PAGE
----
Organizer Of Bank Heist That Yielded $565,000 Using Staged Kidnapping And Fake Bomb Sentenced To 14 Years In Prison
LOS ANGELES – A man who conspired with a former assistant manager of a Bank of America branch in East Los Angeles was sentenced today to 14 years in federal prison for plotting a heist in which his one-time girlfriend wore a fake bomb to simulate a kidnapping to steal approximately $565,000 from the bank.
Reyes “Ray” Vega, 35, of Bell, received the 168-month sentenced from United States District Judge Manuel Real. In addition to the prison term, Judge Real ordered Vega and his co-defendants to pay $556,800 in restitution.
Vega and his then-girlfriend – Aurora Barrera, 33, who now resides in Downey – were convicted in March following a one-week trial in United States District Court. The jury found the couple guilty of conspiracy to commit bank robbery and bank robbery. The jury also found that Vega and Barrera committed the robbery by assaulting a bank employee with a dangerous weapon – the hoax explosive device that Barrera wore when she entered the bank on September 5, 2012.
During the robbery, Barrera walked into the bank with what appeared to be an explosive device taped to her body, convinced a co-worker that she had been kidnapped from her home that morning by two men, and told the co-worker that they had to open the vault and place money outside the bank or else the kidnappers would harm them.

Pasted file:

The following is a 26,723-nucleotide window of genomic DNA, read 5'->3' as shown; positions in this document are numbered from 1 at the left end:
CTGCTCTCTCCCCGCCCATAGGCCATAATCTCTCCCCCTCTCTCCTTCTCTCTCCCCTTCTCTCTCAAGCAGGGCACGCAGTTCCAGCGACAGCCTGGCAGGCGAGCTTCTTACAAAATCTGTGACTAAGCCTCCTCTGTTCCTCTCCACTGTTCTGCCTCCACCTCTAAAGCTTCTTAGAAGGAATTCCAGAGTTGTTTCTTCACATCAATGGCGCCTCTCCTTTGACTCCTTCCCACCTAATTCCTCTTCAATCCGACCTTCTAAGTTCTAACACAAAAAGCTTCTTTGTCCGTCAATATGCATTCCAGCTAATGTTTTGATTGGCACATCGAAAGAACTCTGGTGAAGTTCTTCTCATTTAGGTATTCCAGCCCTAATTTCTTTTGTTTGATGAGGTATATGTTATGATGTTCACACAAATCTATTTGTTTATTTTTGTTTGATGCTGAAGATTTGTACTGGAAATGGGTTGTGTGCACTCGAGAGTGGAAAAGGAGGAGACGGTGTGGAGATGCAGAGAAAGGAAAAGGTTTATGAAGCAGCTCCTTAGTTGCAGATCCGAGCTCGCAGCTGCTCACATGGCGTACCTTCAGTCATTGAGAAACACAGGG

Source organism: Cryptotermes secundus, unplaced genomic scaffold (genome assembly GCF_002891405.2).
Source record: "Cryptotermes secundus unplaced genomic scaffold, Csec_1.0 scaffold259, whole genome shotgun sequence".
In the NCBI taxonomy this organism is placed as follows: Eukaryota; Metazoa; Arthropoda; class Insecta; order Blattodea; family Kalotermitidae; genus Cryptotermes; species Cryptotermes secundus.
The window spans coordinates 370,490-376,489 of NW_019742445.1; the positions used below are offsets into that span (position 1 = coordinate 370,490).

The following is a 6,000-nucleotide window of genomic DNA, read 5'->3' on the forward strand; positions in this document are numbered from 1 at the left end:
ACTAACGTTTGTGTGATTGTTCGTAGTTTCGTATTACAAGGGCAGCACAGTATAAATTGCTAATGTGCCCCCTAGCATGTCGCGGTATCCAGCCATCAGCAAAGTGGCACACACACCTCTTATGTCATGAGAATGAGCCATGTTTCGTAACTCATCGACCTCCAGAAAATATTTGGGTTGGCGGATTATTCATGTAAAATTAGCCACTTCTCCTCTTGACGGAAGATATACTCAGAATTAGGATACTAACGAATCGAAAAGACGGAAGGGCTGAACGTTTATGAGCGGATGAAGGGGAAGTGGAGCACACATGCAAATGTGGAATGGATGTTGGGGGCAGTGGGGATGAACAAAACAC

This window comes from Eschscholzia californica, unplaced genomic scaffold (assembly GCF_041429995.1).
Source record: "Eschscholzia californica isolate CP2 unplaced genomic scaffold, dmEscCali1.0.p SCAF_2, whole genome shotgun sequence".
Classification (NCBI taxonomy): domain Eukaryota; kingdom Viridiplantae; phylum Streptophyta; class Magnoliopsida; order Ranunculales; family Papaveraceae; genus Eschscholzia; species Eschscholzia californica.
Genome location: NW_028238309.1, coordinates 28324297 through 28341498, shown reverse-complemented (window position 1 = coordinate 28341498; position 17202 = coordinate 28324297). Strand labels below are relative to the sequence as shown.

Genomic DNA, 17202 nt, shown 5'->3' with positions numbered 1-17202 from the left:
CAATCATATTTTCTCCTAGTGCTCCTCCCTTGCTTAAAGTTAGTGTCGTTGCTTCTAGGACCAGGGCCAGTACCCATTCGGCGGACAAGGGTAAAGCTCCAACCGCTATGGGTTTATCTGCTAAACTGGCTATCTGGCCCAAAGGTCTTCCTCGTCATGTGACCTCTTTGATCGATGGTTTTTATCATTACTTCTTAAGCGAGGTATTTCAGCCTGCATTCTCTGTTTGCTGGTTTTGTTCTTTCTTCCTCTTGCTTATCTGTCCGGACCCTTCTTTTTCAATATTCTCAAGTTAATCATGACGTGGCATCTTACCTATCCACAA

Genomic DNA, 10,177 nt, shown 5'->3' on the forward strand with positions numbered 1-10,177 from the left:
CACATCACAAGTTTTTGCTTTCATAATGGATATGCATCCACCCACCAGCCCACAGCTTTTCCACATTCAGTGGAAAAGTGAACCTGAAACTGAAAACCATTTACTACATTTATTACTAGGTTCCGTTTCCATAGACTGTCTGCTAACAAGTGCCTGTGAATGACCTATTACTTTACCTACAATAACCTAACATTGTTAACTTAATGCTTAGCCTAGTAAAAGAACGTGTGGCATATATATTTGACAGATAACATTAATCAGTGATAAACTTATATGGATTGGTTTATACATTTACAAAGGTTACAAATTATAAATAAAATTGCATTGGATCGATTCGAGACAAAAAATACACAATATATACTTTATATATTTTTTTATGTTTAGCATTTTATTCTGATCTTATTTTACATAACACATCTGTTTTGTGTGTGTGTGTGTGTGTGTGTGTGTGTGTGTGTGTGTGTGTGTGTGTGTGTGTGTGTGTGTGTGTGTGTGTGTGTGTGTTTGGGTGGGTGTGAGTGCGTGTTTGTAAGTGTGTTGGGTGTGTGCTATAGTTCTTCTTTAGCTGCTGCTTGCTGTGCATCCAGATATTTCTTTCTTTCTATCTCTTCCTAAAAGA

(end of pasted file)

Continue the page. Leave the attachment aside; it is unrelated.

Barrera and her co-worker placed $565,800 of the bank’s money into bags and then threw the bags out the bank’s side door. One of Vega’s longtime friends, Richard Menchaca, picked up the money and drove it away from the bank. Menchaca met up with another accomplice, Bryan Perez, and they moved the money to a safe location.
The device attached to Barrera’s body turned out to be a hoax, but “because the device was attached to a human, the Los Angeles Police Department’s Bomb Squad rushed in without their full protective gear to remove it from Barrera,” according to court documents. “Due to its detailed construction, the Bomb Squad then used a robot to remotely detonate the device, for fear that it might explode and injure a member of law enforcement.”
Menchaca and Perez pleaded guilty and testified at the trial of Vega and Barrera. They are scheduled to be sentenced by Judge Real next month.
Menchaca and Perez collectively received about $150,000 of the robbery proceeds, most of which they spent. The remaining approximately $400,000 has not been recovered.
Barrera is scheduled to be sentenced by Judge Real on August 6.
The investigation in this case was conducted by the Federal Bureau of Investigation and the Huntington Park Police Department.
Release No. 14-091